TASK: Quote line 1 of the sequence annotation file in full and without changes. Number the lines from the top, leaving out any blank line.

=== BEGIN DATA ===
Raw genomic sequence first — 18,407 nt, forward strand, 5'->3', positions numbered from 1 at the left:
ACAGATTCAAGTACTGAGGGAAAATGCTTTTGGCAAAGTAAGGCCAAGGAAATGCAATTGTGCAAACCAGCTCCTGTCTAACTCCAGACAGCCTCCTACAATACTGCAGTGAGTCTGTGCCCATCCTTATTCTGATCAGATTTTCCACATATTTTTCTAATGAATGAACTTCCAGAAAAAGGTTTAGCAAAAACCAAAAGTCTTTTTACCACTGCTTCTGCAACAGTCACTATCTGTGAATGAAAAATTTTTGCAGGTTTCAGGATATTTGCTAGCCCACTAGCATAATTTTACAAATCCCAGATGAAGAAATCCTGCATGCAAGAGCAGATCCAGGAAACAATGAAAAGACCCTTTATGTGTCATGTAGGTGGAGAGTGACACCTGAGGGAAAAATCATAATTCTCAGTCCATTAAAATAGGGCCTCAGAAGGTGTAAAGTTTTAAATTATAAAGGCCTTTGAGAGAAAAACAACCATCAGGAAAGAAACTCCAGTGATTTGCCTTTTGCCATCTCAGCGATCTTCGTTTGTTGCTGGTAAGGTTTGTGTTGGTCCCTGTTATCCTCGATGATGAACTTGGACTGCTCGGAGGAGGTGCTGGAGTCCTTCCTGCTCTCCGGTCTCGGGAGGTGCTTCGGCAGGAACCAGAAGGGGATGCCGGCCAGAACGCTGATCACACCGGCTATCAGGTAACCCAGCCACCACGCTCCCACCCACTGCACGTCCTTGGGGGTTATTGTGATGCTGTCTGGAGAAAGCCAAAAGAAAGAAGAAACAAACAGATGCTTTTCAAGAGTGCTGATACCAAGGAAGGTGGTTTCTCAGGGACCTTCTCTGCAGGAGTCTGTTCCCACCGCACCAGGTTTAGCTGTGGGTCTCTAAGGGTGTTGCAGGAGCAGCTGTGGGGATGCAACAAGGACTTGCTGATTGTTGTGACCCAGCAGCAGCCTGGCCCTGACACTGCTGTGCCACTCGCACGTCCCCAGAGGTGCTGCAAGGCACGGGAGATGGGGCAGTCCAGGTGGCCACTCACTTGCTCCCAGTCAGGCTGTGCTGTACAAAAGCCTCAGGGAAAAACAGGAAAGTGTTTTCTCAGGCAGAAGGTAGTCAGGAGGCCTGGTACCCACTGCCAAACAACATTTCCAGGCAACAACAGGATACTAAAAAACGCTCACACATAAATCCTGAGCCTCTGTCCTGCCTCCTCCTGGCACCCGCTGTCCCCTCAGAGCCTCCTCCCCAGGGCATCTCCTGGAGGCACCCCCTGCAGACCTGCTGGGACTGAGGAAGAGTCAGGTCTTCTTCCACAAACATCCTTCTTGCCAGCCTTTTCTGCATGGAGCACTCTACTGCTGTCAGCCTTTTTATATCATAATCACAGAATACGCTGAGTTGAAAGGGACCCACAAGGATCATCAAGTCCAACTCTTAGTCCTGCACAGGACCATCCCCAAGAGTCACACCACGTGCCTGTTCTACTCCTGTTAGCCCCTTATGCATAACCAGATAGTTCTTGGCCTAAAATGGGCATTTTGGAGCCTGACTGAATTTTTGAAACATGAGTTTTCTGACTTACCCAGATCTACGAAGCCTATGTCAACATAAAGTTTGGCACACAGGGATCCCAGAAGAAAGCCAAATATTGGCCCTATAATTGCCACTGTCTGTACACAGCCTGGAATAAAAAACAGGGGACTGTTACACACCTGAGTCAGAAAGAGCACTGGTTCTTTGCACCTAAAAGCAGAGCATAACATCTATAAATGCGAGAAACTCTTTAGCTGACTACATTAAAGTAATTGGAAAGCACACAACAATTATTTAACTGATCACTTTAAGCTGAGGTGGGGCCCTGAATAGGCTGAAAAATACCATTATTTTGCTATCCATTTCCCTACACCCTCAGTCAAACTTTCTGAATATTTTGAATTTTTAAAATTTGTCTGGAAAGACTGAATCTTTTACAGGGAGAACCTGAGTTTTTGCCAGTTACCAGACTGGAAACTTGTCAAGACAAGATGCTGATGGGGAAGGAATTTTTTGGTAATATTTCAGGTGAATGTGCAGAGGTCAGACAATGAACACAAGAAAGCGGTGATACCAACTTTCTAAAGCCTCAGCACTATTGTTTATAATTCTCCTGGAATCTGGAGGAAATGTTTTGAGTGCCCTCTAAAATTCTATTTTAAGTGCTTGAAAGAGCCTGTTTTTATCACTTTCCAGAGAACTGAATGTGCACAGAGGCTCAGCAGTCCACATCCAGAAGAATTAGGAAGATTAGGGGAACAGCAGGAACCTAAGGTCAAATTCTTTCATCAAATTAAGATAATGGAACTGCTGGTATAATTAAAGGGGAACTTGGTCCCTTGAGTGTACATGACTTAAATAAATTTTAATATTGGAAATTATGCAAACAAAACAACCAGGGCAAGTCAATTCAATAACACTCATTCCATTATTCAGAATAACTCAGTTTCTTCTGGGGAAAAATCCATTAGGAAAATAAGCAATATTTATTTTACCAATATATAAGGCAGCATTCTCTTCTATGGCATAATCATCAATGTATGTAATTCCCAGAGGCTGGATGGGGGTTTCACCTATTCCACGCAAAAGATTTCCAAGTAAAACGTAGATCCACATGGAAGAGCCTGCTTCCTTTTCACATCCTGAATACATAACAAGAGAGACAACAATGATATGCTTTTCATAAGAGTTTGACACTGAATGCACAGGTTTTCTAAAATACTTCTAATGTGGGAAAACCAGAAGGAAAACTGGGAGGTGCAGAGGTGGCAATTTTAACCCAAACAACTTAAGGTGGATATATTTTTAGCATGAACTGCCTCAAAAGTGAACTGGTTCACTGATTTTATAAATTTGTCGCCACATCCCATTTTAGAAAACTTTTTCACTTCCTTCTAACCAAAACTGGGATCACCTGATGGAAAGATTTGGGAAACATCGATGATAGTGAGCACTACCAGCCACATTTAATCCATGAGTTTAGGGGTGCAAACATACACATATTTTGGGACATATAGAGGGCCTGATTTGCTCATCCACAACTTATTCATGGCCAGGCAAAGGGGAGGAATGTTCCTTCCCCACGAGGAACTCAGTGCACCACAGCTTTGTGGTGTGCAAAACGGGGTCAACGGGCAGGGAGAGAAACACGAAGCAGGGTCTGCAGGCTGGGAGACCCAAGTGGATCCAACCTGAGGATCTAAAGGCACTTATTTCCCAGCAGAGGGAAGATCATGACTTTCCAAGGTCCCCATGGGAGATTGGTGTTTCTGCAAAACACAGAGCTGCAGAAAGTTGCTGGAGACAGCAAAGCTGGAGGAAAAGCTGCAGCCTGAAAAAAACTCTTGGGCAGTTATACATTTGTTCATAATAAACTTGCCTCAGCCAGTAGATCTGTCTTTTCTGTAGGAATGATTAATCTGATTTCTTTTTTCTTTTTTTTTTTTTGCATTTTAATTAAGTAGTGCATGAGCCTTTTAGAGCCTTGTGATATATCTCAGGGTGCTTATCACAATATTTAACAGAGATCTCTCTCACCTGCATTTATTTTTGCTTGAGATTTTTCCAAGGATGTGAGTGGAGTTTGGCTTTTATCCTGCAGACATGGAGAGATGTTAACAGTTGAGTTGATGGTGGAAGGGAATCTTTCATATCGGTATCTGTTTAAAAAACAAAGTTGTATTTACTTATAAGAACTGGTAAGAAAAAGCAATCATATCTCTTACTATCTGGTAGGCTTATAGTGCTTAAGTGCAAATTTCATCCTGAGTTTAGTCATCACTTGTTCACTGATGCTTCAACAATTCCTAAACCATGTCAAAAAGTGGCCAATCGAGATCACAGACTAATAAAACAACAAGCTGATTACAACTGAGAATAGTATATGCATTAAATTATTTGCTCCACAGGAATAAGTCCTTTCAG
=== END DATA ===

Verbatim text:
Raw genomic sequence first — 18,407 nt, forward strand, 5'->3', positions numbered from 1 at the left: